If you’ve decided to renovate your home or build a new house, chances are that you’ll need an architect to design it according to your desire and according to the local rules. For most contractors the experience of hiring an architect is a pleasant idea that minimizes construction problems and legal issues while make the dream of a better home real. However, without a good architect, it can end in planning permissions being refused, a house with functional problems or even with a legal process, something reported by Robin and Karen Aird for an article to The Telegraph that also happened with the famous house made by Le Corbusier, Villa Savoye, according to the Misfits’ Architecture.
The work of an architect is to see the bigger picture of any project, maximizing the property value, reconfiguring rooms and overcoming any building constrain. Another important part of an architect work is to coordinate the construction of the house by providing you with the best professional that you’ll need to make the project come true. Architects also helps you with the local building regulations, avoiding any legal issues.
Choosing an architect
Before contacting an architect, you’ll need to research you budget. It’s important not to only know how much you can afford to spend but to also have an estimative of how much the building or renovation can cost. One website that helps you estimating the building costs of your area is www.jewson.co.uk/working-with-you/for-self-builders/preliminary-planning/calculators/build-cost-calculator .
The next step you should do when trying to find a good architect is to search about if they are registered with the Architects Registration Board (ARB, www.arb.org.uk), an organization that regulates the architects’ profession in he UK, and The Royal Institute of British Architects (RIBA, www.architecture.com), a global professional membership that aims for excellence in architecture. However, unlike ARB, RIBA isn’t compulsory for architects, what makes some of skip its membership.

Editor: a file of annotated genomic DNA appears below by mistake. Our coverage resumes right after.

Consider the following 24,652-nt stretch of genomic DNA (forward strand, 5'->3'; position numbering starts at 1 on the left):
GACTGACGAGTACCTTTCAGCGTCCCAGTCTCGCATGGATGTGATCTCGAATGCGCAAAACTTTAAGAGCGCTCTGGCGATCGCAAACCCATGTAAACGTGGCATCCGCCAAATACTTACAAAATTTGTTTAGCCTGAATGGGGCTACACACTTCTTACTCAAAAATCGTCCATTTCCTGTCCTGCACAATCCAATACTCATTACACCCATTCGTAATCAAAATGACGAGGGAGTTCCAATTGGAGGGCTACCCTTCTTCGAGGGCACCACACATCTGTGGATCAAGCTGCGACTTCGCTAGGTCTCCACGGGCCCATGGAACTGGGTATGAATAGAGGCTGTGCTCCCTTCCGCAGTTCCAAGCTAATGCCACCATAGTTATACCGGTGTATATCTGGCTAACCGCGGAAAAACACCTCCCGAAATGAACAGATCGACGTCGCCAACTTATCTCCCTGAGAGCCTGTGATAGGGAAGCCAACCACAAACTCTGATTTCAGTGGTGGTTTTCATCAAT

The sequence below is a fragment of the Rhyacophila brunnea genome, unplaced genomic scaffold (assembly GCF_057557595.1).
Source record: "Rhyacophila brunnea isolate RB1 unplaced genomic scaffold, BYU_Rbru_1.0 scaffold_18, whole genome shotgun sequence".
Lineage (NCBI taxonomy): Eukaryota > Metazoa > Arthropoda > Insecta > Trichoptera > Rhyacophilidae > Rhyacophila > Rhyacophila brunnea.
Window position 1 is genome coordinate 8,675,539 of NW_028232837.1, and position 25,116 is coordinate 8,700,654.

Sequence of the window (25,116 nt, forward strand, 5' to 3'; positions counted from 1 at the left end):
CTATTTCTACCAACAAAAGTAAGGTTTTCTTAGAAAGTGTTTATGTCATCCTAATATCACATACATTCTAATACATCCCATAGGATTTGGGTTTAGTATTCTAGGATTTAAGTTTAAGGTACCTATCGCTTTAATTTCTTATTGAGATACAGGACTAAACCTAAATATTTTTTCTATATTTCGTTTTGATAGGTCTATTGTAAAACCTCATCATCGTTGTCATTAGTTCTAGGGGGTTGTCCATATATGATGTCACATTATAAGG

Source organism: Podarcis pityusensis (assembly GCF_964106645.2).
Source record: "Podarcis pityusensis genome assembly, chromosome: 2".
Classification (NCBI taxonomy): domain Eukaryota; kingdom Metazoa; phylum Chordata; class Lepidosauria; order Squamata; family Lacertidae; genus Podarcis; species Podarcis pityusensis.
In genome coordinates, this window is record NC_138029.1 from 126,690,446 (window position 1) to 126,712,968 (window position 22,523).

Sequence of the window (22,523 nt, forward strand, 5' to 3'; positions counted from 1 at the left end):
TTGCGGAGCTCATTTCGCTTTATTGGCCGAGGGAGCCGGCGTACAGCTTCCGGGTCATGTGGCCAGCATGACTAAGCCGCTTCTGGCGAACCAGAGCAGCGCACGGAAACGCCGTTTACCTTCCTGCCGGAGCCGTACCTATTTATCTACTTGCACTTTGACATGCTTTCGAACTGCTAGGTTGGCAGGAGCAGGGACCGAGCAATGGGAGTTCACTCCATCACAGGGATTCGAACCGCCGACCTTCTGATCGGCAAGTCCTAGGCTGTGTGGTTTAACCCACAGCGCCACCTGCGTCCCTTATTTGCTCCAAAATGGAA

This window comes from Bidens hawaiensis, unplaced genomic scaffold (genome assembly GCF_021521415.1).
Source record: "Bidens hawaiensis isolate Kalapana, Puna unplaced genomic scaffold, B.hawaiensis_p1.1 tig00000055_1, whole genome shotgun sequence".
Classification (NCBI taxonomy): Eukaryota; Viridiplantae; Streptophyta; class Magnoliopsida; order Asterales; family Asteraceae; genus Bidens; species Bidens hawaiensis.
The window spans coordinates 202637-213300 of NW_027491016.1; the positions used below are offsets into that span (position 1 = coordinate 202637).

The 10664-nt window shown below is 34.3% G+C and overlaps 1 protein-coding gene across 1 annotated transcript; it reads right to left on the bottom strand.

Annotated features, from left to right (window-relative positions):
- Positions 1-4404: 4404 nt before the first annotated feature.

Nevertheless, one important rule is to always aims for architects in your area, because not only they’ll have better knowledge about the micro-climate of your region, but they’ll also be more prepared to deal with the building regulations of your city. So, solicitors from North East, UK, should search for architects North East of the UK if they want a building that is more suited for the climate peculiarities of the area, such as wind and sun insulation characteristics.
Another important step is to search online about any architect that you’ve find interesting. Almost all architects have a web site where they publish their most important works with photos and a text explanation about each project. Some architects also have a blog, where they post tips about interior design or some minor renovations that doesn’t need planning permission and some content about architecture trends. These blog posts help you understand how this specific architect think, helping you decide if you should contract him or not.
At last, try to contact as many architects that you can to talk about your project, ideas and budget. It’s always important to have a face to face contact where you can ask anything to the architect and he or she can learn about your needs. During the interview, ask any question that you have. Ask if they have experience with projects like yours, what is their design philosophy and if they can take you to one completed project. If, during the discussion, there is something you don’t understand, ask the architect for clarification. If the architect doesn’t explain things in a way that you can understand, then he or she may not be right for you. It’s also important to know that, while many architects do not charge for this interview, some do. Before the interview, ask if there is a fee.
 THE TELEGRAPH. “How to hire an architect”. Retrieved July 9, 2019 (https://www.telegraph.co.uk/finance/property/3361465/How-to-hire-an-architect.html).
 MISFITS’ ARCHITECTURE. “The DARKER Side of Villa Savoye”. Retrieved July 9, 2019 (https://misfitsarchitecture.com/2011/09/03/the-darker-side-of-villa-savoye/).